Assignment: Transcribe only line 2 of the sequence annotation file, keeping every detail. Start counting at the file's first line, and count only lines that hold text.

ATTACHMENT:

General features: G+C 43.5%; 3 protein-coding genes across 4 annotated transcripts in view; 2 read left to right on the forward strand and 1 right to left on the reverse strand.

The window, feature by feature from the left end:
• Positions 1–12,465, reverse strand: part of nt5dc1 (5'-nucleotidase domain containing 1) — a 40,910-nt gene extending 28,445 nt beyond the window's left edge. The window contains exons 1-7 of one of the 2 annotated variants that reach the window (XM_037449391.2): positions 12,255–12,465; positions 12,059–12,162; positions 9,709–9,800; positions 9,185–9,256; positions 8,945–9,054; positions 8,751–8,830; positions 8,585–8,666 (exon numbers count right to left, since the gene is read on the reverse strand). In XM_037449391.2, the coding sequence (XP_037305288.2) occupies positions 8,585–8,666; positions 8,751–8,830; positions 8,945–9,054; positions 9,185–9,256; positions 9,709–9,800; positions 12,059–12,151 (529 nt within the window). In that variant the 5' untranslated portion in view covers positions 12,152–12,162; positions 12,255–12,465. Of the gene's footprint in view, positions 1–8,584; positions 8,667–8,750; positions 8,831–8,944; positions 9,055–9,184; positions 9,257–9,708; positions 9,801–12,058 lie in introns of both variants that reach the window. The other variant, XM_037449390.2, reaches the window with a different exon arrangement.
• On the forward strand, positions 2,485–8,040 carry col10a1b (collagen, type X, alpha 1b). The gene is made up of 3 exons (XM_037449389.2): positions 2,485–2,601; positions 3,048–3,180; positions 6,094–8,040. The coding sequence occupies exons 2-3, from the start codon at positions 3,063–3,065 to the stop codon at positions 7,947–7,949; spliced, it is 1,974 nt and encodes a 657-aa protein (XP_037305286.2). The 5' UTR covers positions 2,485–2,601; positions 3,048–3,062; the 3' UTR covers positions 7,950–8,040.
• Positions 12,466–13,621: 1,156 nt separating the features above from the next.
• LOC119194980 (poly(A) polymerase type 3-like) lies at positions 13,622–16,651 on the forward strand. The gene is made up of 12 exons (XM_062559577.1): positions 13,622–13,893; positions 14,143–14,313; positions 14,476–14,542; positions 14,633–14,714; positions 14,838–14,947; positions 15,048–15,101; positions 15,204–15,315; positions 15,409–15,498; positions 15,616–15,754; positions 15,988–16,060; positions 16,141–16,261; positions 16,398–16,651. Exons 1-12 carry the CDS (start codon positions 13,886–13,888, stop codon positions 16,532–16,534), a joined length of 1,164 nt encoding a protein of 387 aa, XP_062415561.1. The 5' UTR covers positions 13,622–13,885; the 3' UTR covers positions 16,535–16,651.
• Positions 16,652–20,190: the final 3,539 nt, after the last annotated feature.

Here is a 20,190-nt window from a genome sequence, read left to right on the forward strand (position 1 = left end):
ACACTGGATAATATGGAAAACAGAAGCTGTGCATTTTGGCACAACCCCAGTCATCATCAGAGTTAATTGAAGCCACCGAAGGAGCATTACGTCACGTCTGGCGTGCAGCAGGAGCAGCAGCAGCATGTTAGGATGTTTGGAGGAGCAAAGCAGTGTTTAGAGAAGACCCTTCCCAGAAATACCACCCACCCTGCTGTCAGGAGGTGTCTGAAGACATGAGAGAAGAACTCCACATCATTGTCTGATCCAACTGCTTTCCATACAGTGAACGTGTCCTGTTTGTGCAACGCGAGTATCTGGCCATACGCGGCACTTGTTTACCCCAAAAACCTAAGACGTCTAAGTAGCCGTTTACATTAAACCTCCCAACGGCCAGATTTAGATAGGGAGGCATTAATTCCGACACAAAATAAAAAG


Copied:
The window, feature by feature from the left end: